Our last article discussed the various methods available to identify the heirs of someone you’ve concluded (hopefully reasonably) is deceased. You may not have noticed, but we skipped right past the laws of intestate succession, or who inherits what, for three good reasons.
First, the laws of intestate succession are as dull as dishwater. Second, the law that determines who inherits what depends completely on when the person died. Third, and actually most importantly, all of the states discussed last month, with the exception of Kentucky, have a procedure that allows you to get a Court to tell you who inherits what, so why bother figuring it out for yourself.
This month is a discussion of life estates. Even though a life estate can be created by a deed, a will or even (and often) a trust instrument, it (the life estate) comes into existence under the least convenient circumstances when someone dies intestate.
Least convenient? Yes. Least convenient.
When a deed, will or trust instrument creates a life estate, it does so intentionally and usually gives some indication what the life tenant can and cannot do. When someone unexpectedly dies intestate, the life estate just springs into existence and has to be dealt with. That’s why it’s inconvenient.
So what is a life estate? Simply stated, it is an estate in land measured by the life of some person. If the measuring life is someone other than the life tenant, the estate is an estate “pur autre vie” which is literally “for another’s life” in French.
The life tenant is the party with ownership rights, the current right of possession and use of the property. The life tenant has the right to all of the rents, issues and profits generated by the property during their lifetime, but he or she holds the property in trust for the remaindermen, and must preserve the property in as good a condition as received.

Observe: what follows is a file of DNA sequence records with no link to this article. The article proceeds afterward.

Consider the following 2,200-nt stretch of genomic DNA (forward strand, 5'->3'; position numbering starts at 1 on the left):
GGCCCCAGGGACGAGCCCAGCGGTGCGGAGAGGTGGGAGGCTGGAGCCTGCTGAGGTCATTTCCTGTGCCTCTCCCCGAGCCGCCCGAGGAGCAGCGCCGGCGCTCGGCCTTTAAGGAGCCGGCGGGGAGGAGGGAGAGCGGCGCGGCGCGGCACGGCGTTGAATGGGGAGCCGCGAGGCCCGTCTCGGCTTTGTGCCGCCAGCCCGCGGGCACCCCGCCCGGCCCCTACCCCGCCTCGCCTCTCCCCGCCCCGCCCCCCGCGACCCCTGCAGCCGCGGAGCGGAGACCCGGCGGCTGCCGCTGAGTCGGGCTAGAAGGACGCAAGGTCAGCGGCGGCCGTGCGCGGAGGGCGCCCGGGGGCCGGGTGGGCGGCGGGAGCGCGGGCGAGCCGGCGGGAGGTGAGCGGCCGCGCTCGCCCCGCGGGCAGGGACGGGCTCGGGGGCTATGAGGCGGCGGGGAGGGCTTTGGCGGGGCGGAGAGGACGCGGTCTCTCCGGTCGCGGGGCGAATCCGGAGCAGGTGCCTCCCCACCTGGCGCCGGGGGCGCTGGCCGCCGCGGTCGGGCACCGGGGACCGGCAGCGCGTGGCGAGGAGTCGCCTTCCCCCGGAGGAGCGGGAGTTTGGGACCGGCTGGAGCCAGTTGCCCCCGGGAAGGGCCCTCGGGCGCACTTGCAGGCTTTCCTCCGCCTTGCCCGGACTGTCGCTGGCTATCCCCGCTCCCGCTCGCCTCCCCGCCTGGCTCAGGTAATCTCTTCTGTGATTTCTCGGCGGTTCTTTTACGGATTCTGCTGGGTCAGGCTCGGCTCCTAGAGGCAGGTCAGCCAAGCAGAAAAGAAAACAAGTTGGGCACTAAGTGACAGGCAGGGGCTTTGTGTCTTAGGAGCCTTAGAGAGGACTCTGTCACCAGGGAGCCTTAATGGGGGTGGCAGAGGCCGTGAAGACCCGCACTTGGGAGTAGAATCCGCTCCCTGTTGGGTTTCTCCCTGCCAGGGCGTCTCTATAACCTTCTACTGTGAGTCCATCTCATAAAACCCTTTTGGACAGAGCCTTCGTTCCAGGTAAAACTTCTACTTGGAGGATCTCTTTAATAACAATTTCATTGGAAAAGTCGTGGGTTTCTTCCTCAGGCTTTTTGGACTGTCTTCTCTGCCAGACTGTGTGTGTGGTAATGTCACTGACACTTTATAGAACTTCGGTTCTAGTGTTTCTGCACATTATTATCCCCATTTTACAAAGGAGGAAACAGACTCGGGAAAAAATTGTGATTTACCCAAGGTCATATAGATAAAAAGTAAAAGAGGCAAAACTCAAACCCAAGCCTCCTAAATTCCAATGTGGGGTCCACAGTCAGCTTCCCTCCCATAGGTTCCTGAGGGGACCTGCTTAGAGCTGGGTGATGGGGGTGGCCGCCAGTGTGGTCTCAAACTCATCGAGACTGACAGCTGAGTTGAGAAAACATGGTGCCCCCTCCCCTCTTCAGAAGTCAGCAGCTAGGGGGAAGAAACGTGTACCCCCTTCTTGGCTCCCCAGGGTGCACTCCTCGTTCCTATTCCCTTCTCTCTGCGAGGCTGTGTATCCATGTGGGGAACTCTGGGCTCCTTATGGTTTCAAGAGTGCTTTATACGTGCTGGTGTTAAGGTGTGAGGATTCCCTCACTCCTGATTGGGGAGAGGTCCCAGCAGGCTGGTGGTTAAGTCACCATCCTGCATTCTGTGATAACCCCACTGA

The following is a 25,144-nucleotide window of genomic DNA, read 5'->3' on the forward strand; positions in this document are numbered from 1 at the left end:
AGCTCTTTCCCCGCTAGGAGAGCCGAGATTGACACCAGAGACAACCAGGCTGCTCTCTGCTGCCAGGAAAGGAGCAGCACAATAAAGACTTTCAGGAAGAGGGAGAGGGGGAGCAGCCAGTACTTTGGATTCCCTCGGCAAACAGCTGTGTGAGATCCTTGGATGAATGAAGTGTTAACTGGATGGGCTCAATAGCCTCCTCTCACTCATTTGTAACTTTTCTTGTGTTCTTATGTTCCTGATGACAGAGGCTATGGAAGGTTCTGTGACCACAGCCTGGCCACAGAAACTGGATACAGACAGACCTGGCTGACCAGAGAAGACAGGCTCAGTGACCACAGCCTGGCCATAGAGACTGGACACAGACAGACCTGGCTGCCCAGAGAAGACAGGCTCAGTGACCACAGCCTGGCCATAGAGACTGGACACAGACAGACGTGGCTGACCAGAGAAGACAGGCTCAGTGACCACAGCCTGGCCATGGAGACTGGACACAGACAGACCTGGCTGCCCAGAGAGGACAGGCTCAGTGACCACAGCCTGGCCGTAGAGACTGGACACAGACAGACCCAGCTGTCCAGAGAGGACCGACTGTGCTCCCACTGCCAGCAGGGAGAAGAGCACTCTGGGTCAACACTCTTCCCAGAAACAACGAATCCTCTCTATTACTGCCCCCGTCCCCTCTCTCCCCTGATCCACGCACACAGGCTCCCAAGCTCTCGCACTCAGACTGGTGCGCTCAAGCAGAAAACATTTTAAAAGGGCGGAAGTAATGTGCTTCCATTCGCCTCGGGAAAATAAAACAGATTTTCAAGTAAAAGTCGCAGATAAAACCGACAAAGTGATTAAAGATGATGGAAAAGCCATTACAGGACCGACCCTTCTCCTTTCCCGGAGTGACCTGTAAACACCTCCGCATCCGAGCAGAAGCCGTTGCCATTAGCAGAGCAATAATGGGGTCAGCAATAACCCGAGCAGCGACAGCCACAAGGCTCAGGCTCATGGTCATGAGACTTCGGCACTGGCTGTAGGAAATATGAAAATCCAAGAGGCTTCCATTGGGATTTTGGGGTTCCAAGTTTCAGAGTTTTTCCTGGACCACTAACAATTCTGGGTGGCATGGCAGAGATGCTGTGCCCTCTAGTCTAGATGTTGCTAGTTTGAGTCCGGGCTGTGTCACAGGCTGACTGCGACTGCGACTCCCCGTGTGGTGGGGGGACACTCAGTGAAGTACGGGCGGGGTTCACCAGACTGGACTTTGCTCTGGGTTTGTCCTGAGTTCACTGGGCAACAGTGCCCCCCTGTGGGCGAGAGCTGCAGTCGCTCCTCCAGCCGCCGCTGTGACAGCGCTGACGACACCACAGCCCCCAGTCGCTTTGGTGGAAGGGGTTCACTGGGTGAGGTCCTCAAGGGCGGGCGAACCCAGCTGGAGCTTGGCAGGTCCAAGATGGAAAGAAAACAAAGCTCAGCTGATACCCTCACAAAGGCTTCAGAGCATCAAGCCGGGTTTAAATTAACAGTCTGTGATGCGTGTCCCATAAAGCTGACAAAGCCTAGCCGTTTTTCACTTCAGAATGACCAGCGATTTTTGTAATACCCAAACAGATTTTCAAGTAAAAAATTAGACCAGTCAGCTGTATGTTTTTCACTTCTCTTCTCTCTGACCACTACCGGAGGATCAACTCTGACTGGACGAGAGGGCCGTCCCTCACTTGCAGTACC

The right of the life tenant to use and enjoy the property during the term of the life estate is called the usufruct. Any action by the life tenant that reduces the value of the property is called abusus. These terms aren’t that important, but if you get comfortable using them you will sound very smart.
Anyway, the remainderman or remaindermen are the party or parties who have ownership rights but do not have a current right of possession.
What does this have to do with oil and gas?
Quite a bit. The existence of a life estate has implication both in terms of leasing as well as payment of rents, bonuses and royalties.
From the leasing perspective, the life tenant (or its lessee) may not develop the minerals either personally or through a lessee without the joinder of the remainderman. Such action constitutes waste (abusus) that the future interest holder can stop by injunctive relief and which would entitle the future interest holder to the entire proceeds of development as a remedy.
If the mineral interest you want to lease is held by a life estate, do everything necessary to identify the life tenant and all of the remaindermen and lease all of them.
From the payment perspective, the primary question is: what part of any payment is income from the property and what part is payment for depletion of the property?
Generally speaking, any form of rent is income payable to the life tenant. Bonuses and royalties are a little more complicated. Strictly speaking, bonuses and royalties are payments for depletion of the property and thus are ultimately payable to the remaindermen. However, the life tenant is entitled to the income from those royalties. Consequently, in the absence of any other arrangement, bonuses and royalties should be invested and the income paid to the life tenant.
One extremely important point: all of these general rules are subject to any agreement among the parties to the contrary.
Lessons to be learned: when faced with a life estate, you should obtain an agreement among all of the parties stipulating how the bonus, rentals and royalties will be paid.